The original chandeliers were gas. These modern reproductions are to look like the previous gas versions. After the fire, we found the original gas pipe in the rafters that fed the original gas fixtures.
In the late 1800's, people thought that air flow helped prevent tuberculosis. The building was originally equipped with a vent at the top of the building. We restored to a newer style exhaust fan and replicated the vent that was originally at the top of the roof, since the previous one was removed.
The building had a single wood stove to heat the sanctuary. This modern reproduction shows an example of what likely would be there. The vent pipe went up to a brick flue and out the chimney.
The pews at St. George Episcopal Church looked just like the ones seen in the 1894 photo of the Temple Israel interior and were likely originally made from the same manufacturer. We custom made these based on the similar design. In addition, we only made half as many as were originally in the building in order to make room for a museum in the other half.
The company who made this pump organ, United States Organ of Cleveland, Ohio, only existed for several years in the 1880s. This working pump organ was donated by Bob and Connie Primus.
These stars of David return to the building the distinction that makes this a synagogue. When digging for French drains, we found one of the original stars in the ground. Turns out that these new stars were only about an inch off in size from the original ones!
The Bimah is very similar to what was originally in the building.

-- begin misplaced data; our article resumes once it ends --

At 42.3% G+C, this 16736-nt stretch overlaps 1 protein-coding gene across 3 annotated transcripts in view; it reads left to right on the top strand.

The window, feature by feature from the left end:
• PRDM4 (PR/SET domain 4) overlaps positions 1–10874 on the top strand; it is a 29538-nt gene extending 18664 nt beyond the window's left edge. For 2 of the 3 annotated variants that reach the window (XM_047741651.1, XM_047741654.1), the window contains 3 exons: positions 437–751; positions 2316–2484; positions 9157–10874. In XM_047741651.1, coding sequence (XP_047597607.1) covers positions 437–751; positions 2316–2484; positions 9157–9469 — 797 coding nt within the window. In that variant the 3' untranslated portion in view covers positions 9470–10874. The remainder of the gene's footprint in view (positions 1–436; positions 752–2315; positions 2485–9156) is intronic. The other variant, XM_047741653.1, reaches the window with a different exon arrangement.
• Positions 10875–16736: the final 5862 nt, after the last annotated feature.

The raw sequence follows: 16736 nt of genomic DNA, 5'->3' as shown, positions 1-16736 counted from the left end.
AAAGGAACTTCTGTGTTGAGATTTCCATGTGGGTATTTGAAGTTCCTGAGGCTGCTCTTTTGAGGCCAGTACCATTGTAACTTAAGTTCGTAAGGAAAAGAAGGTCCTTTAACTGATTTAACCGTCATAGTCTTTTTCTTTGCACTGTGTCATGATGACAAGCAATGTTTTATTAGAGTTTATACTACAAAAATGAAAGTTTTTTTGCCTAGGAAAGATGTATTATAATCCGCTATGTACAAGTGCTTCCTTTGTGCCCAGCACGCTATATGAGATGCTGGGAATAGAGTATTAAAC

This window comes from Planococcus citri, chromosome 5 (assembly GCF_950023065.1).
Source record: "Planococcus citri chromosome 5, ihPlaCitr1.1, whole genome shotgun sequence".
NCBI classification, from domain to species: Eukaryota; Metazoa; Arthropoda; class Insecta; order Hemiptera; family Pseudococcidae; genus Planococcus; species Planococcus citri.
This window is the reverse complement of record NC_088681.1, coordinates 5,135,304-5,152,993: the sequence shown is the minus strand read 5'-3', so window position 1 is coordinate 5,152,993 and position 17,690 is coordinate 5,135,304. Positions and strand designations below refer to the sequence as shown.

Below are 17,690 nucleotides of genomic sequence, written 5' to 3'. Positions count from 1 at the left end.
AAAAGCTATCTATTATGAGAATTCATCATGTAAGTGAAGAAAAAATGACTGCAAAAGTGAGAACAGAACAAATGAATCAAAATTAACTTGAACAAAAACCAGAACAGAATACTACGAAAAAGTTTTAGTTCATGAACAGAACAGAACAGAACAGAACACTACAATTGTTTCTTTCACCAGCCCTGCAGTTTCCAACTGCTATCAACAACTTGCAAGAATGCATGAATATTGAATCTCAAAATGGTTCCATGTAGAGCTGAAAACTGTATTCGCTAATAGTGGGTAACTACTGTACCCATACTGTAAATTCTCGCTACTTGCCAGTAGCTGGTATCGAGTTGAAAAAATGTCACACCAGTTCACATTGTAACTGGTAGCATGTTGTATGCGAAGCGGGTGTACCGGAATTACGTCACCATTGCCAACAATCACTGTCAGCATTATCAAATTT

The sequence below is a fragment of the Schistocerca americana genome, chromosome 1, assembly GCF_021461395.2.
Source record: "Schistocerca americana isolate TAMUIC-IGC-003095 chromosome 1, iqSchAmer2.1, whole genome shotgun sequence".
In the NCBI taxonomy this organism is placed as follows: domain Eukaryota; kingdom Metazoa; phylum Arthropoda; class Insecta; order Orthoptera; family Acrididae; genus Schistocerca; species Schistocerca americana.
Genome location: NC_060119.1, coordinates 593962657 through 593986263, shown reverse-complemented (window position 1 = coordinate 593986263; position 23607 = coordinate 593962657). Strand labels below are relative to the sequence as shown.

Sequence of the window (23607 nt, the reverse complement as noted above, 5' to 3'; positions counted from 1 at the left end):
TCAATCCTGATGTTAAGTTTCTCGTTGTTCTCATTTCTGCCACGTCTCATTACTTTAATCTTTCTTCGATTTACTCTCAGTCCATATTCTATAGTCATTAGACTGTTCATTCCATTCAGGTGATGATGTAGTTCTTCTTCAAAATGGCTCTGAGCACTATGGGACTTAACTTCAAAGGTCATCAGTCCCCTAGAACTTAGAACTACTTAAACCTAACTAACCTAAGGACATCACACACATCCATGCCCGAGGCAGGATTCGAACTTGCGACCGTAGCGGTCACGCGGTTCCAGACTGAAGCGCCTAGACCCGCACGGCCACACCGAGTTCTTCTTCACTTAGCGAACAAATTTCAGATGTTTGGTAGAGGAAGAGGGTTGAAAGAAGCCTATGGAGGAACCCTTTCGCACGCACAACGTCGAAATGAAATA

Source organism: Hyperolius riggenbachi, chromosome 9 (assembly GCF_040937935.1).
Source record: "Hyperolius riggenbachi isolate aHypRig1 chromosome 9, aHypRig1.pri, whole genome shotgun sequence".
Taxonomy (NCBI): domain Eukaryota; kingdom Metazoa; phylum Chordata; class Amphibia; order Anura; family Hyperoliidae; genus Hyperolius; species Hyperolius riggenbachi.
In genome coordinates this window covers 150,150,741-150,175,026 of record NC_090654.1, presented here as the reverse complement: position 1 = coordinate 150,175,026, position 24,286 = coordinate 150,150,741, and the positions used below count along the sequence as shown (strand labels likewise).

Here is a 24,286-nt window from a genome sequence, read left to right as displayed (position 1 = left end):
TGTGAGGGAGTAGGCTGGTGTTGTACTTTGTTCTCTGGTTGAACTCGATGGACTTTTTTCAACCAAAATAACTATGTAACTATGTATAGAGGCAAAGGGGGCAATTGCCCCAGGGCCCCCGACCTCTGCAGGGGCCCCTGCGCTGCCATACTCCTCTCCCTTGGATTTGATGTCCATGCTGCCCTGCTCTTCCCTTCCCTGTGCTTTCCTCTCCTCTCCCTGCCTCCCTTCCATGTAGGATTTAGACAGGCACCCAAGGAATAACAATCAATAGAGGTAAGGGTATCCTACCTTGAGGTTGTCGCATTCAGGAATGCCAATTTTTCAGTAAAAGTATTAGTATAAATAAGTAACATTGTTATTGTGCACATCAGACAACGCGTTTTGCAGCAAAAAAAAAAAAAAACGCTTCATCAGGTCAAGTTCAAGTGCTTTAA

The Ark is based on an old German design.
This seven arm Menorah is the standard Menorah in a Synagogue. The nine arm Menorah is used for Hanukkah to remember the eight days of the oil lamps burning.
A round window was originally in this spot and let light in from the outside. With this wall now as a fire wall separating the old building from the addition on the other side, this stained glass is lit artificially. The stained glass was donated by Edward, Carolin, and Gretchen Koplin.
This Torah was donated by Jacob and Valerie Ever. We believe it is an old Polish Torah, circa 1900 or 1910.
This Ner Tamid was donated by David Cohen. This is made of polished pewter(?) and is of an old German design. We hung the Ner Tamid with an old Victorian hook.
With the major renovation and restoration done since 2008, we have done small projects since then. The plot of land next to the synagogue was also originally owned by the old Congregation Israel (most likely as a buffer from the neighbor). The new sidewalk and paved section of road helps against erosion, but also makes the plots look better. The small hole in the sidewalk is a water valve.
No matter whether or not the original synagogue ever had a garden or planting beds, today as a museum, the landscaping in the front drastically improves the curb appeal! Likewise, the plantings help coincide with other plantings elsewhere in the town.
One feature of the old building that has stayed with the building is not even a part of the building! That object is the old fire hydrant. This series of photos show how this hydrant has stayed put despite the many other changes of the buildings, the telephone and power lines, and the addition of paved roads and sidewalks!
Temple Israel in 1894
Temple Israel in 1929
Temple Israel in 1995
Temple Israel in 2001, before the front facade restoration.
Temple Israel in 2001, after the front facade restoration.
Temple Israel circa 1940
This is the same hydrant today after many layers of paint, an increase in ground elevation, and after the sidewalk and curb were formed around it.
The writing on the bonnet states:
B. HOLLY'S PATENT SEPT 14 1869
HOLLY MF'G CO. LOCKPORT N.Y.
The Holly Manufacturing Company was established in May 1859 and
"by 1881, over 100 cities in 35 states in the United States were using the Holly System of Water Supply and Fire Protection."
Copyright 2016 • Temple Israel Foundation